Recreation of a typical Zero Hedge chart from BIS and Bloomberg, showing the G3 central bank balance sheets: FEB, ECB and the BOJ versus the share price of Amazon (AMZN)
Recreation of a typical Zero Hedge chart from BIS and Bloomberg, showing the G3 central bank balance sheets: FEB, ECB and the BOJ versus the MSCI U.S. Stock Market

The most strongly held belief by Zero Hedge is in Austrian economics, and that economic cycles are really credit cycles, and that the quantitative easing ("QE") by global central banks is a temporary and artificial asset-price support scheme, that makes the credit cycle even more extreme; and hence the site's strongly bearish views.[g][5] As a result of this view, Zero Hedge supports assets that are outside of the central banking system, including precious metals and gold,[8][25] and even cryptocurrencies. The site is strongly against Keynesian economics,[26] and sees quantitative easing as a Keynesian money printing trick,[27] and vilifies advocates of this approach, such as Paul Krugman in particular.[28][h] The site praises writers with similar views, including Albert Edwards and John Hussman in particular.

Critics of Zero Hedge label the site a permabear,[7] whose views missed the global recovery since 2013. Zero Hedge responds that the since 2013, global central banks have undertaken a continuous programme of quantitative easing ("QE") (e.g. aggregate monthly easing has rarely dropped below the level of QE1 or QE2, see graphic opposite),[29] and when QE1 and QE2 ended, markets collapsed. The site references Japan, whose market set new lows after each round of QE, from 1994-2013,[30] and where the latest round of QE, started in 2013, has seen the BOJ become a dominant owner of the Nikkei 225.[31][32]

Zero Hedge maintains a number of financial views/theories which are considered conspiratorial, hard-to-prove or unprovable, or wrong; notable views include:[i]

  1. Price manipulation by high-frequency trading ("HFT"). The belief that investment banks/funds use HFT/"dark pools" to manipulate prices;[j]
  2. Precious metals manipulation. The belief that investment banks manipulate precious metals prices to suit their derivative books;[k]
  3. Plunge-protection-team ("PPT"). The belief that central banks intervene in markets on a frequent, almost daily basis, to support prices;[l]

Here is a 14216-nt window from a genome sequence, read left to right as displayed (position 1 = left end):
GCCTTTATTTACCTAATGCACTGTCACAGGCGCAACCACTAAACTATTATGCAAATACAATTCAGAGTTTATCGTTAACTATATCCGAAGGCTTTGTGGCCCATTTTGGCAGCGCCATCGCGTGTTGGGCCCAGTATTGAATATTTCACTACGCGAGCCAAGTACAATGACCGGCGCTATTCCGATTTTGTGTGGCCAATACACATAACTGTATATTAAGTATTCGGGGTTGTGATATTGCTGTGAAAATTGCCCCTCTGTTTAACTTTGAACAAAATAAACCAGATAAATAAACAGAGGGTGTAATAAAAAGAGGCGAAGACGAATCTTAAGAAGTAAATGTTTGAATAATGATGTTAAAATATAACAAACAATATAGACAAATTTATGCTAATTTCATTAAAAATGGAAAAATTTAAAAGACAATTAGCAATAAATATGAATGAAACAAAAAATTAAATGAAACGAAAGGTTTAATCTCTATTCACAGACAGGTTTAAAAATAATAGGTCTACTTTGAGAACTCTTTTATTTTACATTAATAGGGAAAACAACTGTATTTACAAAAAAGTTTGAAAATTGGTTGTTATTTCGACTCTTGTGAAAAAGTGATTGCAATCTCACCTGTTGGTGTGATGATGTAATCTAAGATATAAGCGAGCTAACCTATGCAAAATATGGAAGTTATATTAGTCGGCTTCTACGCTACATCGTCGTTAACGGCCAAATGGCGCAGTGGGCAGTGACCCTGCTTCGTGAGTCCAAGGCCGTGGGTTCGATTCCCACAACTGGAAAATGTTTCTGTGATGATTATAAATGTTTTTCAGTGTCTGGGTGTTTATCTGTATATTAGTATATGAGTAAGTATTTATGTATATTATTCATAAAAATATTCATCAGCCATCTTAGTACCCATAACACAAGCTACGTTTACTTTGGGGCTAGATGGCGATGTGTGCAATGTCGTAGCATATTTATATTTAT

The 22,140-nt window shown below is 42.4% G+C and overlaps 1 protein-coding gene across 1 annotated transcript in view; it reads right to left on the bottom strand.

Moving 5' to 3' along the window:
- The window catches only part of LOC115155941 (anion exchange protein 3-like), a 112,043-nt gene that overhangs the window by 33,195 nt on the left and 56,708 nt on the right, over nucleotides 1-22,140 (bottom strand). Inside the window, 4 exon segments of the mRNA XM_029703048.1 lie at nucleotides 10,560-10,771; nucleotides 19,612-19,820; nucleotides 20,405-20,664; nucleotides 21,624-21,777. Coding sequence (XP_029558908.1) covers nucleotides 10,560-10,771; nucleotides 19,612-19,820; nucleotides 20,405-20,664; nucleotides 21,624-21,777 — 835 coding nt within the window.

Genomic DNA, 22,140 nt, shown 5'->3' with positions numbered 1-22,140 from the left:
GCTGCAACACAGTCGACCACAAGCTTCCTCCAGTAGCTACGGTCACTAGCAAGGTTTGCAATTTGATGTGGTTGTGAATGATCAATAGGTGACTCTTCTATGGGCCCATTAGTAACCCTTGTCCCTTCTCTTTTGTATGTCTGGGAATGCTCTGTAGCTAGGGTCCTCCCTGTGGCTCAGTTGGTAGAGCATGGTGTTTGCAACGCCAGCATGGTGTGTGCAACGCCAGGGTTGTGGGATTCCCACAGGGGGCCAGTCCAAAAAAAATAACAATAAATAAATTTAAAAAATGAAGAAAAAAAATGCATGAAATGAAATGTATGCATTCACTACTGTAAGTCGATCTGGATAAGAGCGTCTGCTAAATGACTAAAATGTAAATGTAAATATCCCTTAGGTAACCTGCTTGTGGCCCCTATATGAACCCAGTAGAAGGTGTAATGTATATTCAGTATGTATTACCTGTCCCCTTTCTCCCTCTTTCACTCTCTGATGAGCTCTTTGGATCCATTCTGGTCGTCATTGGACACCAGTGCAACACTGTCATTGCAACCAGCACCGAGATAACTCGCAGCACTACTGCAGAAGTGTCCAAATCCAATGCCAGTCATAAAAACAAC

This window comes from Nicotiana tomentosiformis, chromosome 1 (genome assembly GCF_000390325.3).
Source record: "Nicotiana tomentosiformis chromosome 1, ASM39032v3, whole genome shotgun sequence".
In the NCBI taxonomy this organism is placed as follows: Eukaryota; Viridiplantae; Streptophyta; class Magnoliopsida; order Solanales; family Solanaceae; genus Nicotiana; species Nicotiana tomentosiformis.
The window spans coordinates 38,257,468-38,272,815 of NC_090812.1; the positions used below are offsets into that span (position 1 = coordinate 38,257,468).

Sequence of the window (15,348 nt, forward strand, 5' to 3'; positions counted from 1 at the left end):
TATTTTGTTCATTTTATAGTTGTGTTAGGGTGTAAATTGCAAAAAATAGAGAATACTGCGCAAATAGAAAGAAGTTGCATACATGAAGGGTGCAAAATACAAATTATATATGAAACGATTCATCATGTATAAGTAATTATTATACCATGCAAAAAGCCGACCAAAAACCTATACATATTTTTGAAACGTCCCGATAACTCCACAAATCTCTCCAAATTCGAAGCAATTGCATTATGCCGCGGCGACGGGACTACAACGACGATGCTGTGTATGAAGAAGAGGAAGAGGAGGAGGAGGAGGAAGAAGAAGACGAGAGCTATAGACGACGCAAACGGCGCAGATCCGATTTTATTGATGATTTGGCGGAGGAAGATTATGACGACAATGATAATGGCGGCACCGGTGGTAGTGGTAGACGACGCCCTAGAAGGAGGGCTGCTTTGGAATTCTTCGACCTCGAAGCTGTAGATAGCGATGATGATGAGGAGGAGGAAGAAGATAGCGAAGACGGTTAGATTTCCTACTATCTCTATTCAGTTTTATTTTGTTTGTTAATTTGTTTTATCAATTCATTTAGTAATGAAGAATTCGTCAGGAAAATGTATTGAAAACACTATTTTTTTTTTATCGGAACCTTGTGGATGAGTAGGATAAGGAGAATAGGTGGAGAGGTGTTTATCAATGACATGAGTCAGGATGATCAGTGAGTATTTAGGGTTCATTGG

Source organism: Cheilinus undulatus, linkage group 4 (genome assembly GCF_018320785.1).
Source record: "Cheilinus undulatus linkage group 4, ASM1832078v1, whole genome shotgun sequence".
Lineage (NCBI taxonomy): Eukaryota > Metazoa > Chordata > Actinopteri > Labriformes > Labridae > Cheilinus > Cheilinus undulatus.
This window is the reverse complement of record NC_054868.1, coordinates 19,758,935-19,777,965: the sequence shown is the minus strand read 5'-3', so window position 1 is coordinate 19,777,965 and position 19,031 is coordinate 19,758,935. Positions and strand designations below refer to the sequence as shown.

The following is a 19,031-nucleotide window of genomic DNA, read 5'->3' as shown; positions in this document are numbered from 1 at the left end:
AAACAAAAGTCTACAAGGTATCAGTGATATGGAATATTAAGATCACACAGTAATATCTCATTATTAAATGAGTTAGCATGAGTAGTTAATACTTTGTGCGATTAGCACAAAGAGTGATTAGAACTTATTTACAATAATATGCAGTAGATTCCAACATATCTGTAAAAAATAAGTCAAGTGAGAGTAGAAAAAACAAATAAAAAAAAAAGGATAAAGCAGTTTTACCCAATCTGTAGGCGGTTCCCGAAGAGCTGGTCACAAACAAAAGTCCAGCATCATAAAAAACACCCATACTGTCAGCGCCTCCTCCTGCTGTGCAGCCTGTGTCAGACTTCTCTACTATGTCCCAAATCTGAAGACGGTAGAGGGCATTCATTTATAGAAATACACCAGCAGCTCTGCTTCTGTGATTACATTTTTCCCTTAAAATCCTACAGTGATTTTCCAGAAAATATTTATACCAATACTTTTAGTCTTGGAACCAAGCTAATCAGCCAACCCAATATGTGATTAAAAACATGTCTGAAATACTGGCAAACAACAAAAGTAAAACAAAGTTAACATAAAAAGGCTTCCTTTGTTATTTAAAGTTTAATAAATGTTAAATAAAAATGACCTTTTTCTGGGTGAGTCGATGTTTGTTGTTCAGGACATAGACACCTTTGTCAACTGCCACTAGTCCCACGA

4. U.S banks front running the U.S. FED. The belief that U.S. investment banks, most profitable of all global investment banks, have knowledge of PPT trades;[m]
  5. Market illiquidity. The belief that market liquidity, when HFT and PPT flows are taken out, is low, implying prices are artificial;[n]
  6. Chinese fraud. The belief that Chinese economic data is made-up, and that many Chinese companies are fraudulent (called "fraudcaps" by the site);[o]
  7. Manipulation of house prices. The belief that central banks, Mark Carney as most typical,[p] use houses as stimulus, by loosening mortgage terms.[q]

A connected theme from the above views is that central banks have nationalized capital markets, that prices are artificial and do not reflect economic theory, that U.S. financial institutions have profited from this, and that the manipulation of asset prices has driven wealth inequality in society and built up financial risks (due to the leverage against these prices). Zero Hedge often shows the chart of G3 balance sheets versus Amazon's share price (see graphic), concluding that U.S. taxpayer's money has been used by the U.S. FED to make U.S. taxpayers unemployed, as Amazon, despite making few profits, is one of the highest valued companies.

Bearish macroeconomic views and conspiracy theories aside, Zero Hedge is noted as a source of detailed, but proprietary, research from Wall Street investment banks and institutions, on securities, which can be picked up by the financial media.[33][34][35] Sometimes, the research is about other investment banks.[36] It has also been a source of breaking news in the general capital markets industry.[4][8][37][38] In Zero Hedge's early years, it was associated with exposing the unknown world of High-frequency trading ("HFT"), and the HFT techniques that Zero Hedge claimed amounted to market manipulation.[8][39]

Zero Hedge is noted for personalized attacks on specific finance professionals, examples being newsletter writer and commodity analyst, Dennis Gartman (over 758 articles),[40][41] and Nobel Prize-winning economist, Paul Krugman (over 703 articles),[42] and fund manager, Whitney Tilson (over 325 articles),[43] amongst others.

Non-financial views[edit]

While Zero Hedge's financial content is often referred to/quoted in the mainstream financial media (see above), its non-financial content has not been relied on by mainstream media.

The 29 April 2017 unmasking article by Bloomberg, quoted former website staffer Colin Lokey as saying: "I can't be a 24-hour cheerleader for Hezbollah, Moscow, Tehran, Beijing, and Trump anymore. It's wrong. Period. I know it gets you views now, but it will kill your brand over the long run. This isn't a revolution. It's a joke."[9] Lokey told Bloomberg that he was pressured to frame issues in a way he felt was "disingenuous," summarizing its political stances as "Russia=good. Obama=idiot. Bashar al-Assad=benevolent leader. John Kerry=dunce. Vladimir Putin=greatest leader in the history of statecraft." On the 30 April 2016, the site posted an article describing a difficult relationship with Lokey, and asserting that Lokey was "emotionally unstable, psychologically troubled alcoholic with a drug dealer past, as per his own disclosure", and reproduced various text messages from Lokey to support this claim.[22] It also said that Lokey could write "anything and everything he wanted directly without anyone writing over it."[22]